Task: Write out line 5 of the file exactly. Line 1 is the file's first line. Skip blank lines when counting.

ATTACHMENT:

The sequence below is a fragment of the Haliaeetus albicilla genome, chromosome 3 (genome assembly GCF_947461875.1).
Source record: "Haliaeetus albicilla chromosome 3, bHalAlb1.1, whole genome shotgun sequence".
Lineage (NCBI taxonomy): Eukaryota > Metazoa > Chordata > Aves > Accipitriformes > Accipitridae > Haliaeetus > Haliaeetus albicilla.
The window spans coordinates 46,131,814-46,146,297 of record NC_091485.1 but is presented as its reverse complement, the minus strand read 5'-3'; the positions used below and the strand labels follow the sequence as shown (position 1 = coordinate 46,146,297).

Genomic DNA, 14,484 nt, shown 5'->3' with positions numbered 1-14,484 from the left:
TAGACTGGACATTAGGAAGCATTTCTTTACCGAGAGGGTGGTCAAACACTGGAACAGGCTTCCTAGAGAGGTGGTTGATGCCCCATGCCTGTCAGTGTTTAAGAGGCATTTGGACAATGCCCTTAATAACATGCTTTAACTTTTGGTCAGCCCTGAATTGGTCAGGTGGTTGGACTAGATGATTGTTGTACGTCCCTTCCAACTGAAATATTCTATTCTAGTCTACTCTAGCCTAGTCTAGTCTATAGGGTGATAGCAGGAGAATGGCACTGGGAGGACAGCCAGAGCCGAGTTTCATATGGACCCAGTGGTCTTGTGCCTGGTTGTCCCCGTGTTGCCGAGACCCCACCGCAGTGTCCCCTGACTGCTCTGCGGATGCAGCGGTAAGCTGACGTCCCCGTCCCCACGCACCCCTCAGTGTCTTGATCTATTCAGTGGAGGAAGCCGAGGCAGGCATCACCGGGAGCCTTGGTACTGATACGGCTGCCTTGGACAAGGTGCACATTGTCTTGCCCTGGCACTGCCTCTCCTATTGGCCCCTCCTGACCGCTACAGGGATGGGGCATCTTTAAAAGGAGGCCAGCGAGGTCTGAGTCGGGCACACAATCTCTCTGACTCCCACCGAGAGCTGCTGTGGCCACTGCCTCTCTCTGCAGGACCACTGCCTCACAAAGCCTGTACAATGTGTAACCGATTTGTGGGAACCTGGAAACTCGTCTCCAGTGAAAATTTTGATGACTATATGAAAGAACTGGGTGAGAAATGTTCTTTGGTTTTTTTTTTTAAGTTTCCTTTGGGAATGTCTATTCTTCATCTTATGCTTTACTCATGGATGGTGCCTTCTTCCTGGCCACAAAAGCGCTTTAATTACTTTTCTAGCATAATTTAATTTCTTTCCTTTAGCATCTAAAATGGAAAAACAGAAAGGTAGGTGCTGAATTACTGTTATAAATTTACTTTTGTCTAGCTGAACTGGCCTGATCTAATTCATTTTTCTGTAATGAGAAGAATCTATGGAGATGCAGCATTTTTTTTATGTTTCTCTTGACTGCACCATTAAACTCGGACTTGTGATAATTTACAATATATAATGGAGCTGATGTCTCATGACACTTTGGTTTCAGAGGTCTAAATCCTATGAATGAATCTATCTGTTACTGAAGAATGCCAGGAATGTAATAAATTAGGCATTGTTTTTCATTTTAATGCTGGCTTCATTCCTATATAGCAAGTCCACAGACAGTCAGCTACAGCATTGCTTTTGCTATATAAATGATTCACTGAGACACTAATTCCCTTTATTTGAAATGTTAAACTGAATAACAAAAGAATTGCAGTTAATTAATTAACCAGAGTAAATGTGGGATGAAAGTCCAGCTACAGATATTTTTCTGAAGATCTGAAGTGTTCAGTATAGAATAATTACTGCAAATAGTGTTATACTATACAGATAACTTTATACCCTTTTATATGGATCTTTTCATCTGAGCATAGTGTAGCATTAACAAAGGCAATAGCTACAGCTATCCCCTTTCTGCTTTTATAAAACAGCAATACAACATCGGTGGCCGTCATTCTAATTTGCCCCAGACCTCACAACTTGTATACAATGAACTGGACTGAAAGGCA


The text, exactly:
Genomic DNA, 14,484 nt, shown 5'->3' with positions numbered 1-14,484 from the left: